Maybe I should have emphasized that genetic variants in the vitamin D pathway are also important for biological effects.

5% of methylated sites escape reprogramming – a new allergy research direction

New Scientist Health has a short report how parents’ lives could change children’s DNA.

Azim Surani at Cambridge University and colleagues have demonstrated that some genes in the developing fetus escape the cleaning mechanism. Surani’s team analysed methylation patterns in a type of fetal cell that later forms a fetus’s own sperm or eggs. We would expect these cells to have been wiped clean when the fetus’s epigenome was reset at the early embryo stage. “However, about 2 to 5 per cent of methylation across the genome escaped this reprogramming,” says Surani.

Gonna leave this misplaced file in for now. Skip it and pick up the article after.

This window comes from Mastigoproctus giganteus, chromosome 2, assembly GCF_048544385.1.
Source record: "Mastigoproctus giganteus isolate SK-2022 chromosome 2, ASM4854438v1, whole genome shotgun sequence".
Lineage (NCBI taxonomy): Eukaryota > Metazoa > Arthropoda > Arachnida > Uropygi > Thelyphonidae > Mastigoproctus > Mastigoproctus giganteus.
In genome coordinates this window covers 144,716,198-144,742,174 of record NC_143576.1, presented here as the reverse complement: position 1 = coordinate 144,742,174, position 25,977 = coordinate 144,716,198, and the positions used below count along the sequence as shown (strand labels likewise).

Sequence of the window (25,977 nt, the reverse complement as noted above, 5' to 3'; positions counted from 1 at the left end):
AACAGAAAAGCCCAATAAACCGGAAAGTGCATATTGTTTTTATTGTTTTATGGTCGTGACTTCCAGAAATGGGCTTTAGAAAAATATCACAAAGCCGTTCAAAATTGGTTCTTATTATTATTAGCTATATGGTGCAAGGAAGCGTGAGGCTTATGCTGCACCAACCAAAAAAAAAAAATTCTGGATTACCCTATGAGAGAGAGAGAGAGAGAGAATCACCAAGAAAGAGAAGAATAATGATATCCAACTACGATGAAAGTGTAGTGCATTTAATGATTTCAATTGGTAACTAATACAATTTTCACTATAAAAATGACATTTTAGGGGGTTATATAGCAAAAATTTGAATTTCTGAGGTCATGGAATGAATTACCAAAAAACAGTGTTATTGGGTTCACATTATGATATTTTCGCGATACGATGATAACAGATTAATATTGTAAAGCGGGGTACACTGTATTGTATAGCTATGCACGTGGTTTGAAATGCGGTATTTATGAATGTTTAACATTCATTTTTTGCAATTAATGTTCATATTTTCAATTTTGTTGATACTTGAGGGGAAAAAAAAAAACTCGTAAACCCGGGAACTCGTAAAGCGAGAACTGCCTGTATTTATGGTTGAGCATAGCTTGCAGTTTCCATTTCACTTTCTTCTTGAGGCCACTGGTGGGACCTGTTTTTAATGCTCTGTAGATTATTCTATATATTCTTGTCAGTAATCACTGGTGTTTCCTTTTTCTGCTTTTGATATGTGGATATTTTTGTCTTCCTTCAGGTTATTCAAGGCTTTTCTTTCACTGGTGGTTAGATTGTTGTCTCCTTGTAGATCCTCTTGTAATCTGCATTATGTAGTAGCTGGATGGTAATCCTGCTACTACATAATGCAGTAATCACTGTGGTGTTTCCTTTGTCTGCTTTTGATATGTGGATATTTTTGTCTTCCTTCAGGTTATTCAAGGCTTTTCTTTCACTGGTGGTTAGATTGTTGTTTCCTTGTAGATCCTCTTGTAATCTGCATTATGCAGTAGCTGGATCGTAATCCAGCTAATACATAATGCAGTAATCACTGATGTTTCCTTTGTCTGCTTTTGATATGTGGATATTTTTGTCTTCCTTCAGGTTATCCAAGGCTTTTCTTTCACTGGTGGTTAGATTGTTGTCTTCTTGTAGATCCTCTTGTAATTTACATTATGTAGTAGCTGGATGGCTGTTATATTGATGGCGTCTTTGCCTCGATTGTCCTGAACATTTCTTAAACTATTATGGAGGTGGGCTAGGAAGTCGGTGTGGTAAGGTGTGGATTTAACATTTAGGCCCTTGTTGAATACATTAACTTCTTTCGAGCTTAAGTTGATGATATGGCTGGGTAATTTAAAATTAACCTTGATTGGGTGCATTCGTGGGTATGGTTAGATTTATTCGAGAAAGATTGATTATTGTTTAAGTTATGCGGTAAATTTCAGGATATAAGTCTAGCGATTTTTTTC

The current wave of interest stems from three new papers: “The Transcriptome and DNA Methylome Landscapes of Human Primordial Germ Cells” by Guo demonstrates

The transcriptome of human primordial germ cells from the migrating stage to the gonadal stage reveals that both pluripotency genes and germline-specific genes are simultaneously expressed within the same individual cells. The global erasure of DNA methylation creates a super-hypomethylated germline genome.

So at week 10 after gestation, all analyzed 233  primordial germ cells lost their parental methylation marks except of 6% of the male and 8% of the female genome (which is a bit larger) . Unfortunately I did not find a list of genes there that have their parental methylation status transmitted.

Tang from a British consortium “A Unique Gene Regulatory Network Resets the Human Germline Epigenome for Development” writes